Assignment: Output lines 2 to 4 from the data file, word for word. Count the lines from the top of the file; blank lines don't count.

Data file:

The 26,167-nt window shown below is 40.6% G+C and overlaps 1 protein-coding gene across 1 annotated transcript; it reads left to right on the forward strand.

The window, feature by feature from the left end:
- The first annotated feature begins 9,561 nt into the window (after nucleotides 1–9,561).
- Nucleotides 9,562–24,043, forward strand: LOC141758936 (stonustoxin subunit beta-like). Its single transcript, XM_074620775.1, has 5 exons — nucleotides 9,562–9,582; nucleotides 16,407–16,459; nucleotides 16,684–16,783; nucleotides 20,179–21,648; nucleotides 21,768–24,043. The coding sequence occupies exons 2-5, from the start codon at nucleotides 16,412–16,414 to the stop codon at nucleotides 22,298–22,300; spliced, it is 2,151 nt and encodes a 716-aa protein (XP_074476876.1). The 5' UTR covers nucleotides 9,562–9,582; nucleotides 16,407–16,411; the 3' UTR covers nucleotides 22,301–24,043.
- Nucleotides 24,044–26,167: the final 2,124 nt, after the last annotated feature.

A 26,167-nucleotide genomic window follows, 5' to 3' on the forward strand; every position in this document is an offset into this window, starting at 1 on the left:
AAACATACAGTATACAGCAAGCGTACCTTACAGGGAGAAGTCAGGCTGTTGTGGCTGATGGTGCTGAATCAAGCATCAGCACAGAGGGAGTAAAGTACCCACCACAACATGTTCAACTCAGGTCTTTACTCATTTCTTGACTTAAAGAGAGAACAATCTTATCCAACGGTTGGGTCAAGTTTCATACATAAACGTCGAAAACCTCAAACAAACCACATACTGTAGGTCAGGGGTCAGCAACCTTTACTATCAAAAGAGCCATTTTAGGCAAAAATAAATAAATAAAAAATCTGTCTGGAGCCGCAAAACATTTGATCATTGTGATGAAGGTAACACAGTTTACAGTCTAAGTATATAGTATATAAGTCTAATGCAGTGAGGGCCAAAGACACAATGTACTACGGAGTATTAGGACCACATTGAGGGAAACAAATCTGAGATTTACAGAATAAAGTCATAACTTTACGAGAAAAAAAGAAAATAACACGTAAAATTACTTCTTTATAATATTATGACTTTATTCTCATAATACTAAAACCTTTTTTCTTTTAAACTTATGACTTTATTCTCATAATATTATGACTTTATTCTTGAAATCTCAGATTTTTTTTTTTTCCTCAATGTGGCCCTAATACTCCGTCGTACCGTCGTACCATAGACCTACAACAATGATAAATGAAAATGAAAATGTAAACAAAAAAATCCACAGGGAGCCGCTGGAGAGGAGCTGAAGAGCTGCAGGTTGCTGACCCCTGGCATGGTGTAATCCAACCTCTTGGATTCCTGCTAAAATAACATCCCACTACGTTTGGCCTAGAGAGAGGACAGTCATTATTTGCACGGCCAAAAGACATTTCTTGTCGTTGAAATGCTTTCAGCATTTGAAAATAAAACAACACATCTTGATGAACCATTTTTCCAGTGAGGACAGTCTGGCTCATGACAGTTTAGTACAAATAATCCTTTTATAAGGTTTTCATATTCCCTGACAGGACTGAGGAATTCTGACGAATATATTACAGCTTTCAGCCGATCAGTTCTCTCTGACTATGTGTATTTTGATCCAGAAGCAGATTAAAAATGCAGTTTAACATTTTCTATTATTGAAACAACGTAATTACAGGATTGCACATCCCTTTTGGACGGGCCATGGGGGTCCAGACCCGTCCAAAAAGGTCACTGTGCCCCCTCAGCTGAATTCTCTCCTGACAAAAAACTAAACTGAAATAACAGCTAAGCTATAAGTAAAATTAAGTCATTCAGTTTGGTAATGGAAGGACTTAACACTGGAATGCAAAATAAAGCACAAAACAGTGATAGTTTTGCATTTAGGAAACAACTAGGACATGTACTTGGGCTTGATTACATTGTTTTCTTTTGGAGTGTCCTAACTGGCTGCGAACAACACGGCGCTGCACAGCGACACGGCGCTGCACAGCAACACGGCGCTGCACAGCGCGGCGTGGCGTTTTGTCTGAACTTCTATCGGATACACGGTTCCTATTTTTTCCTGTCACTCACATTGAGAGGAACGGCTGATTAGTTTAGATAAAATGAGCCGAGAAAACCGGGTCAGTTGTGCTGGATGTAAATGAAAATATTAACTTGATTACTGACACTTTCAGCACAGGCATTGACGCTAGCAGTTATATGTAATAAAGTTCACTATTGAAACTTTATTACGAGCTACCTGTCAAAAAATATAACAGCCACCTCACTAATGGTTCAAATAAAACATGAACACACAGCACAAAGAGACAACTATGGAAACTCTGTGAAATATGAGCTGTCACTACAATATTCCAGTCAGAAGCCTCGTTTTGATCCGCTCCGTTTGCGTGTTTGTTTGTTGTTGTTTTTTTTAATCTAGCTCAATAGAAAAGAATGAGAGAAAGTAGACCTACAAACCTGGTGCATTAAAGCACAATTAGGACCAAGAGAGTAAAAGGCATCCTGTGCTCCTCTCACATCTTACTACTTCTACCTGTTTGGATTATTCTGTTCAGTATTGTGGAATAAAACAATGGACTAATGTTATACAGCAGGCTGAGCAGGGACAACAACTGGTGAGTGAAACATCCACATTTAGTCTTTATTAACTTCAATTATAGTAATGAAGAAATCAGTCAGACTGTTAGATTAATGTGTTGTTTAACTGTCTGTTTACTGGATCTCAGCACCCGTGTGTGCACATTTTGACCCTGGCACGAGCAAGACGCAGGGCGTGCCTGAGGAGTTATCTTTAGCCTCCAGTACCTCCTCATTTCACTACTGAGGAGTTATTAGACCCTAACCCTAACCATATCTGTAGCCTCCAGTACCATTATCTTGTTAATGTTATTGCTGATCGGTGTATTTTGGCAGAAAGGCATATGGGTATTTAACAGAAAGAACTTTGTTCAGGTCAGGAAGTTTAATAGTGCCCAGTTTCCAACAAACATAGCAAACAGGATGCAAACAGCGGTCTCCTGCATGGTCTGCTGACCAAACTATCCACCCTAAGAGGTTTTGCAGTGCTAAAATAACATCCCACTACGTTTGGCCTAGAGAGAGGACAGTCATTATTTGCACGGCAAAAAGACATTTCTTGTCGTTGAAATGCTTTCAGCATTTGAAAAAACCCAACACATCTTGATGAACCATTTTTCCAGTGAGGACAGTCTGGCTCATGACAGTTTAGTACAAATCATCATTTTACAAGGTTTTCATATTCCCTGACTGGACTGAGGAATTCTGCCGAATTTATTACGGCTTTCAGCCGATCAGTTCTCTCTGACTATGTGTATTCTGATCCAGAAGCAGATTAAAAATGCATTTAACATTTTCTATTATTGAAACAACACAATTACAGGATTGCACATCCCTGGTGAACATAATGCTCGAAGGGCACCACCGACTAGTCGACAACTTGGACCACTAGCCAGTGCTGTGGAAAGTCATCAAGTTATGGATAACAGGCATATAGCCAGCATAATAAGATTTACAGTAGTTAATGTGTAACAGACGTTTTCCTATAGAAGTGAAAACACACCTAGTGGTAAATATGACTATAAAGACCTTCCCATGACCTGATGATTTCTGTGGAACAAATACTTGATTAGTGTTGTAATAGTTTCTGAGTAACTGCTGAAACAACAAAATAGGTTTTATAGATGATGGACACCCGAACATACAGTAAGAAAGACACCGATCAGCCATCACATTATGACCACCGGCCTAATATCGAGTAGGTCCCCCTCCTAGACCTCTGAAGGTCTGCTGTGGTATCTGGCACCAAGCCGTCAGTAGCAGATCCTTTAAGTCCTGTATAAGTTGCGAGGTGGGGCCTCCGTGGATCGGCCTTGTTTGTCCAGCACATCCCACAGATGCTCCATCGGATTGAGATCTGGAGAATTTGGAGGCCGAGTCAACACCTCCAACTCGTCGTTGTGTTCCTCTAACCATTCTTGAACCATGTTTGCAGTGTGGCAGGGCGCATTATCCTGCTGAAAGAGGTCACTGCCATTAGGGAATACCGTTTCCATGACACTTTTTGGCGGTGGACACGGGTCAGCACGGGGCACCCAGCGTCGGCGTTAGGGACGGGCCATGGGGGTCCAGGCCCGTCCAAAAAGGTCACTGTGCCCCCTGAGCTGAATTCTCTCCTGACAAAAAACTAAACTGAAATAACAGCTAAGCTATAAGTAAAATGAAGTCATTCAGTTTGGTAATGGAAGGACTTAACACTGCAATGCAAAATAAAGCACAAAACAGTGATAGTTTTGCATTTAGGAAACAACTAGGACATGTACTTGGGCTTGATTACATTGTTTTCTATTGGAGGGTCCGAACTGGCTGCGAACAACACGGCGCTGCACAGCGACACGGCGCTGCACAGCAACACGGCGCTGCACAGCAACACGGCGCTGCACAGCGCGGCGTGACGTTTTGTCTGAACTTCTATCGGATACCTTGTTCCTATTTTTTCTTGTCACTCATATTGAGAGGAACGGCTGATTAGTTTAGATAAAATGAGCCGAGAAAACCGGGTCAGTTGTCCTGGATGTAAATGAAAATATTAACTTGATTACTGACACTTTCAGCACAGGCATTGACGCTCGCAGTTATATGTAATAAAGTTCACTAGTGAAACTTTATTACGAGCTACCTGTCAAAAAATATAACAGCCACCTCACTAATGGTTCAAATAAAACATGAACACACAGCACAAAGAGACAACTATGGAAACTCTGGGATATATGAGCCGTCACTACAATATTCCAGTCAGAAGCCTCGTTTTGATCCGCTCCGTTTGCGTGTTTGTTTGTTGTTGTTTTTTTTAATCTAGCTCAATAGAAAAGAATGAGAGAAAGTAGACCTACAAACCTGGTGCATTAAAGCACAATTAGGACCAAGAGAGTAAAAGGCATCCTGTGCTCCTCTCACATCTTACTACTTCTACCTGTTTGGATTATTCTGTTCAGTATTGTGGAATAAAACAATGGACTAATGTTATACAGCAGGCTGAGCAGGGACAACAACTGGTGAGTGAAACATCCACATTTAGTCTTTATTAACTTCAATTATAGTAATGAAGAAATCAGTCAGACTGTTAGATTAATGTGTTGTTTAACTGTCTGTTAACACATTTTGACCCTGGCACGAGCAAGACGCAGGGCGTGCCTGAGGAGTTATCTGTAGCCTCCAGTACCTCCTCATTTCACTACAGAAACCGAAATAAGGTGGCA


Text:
The window, feature by feature from the left end:
- The first annotated feature begins 9,561 nt into the window (after nucleotides 1–9,561).
- Nucleotides 9,562–24,043, forward strand: LOC141758936 (stonustoxin subunit beta-like). Its single transcript, XM_074620775.1, has 5 exons — nucleotides 9,562–9,582; nucleotides 16,407–16,459; nucleotides 16,684–16,783; nucleotides 20,179–21,648; nucleotides 21,768–24,043. The coding sequence occupies exons 2-5, from the start codon at nucleotides 16,412–16,414 to the stop codon at nucleotides 22,298–22,300; spliced, it is 2,151 nt and encodes a 716-aa protein (XP_074476876.1). The 5' UTR covers nucleotides 9,562–9,582; nucleotides 16,407–16,411; the 3' UTR covers nucleotides 22,301–24,043.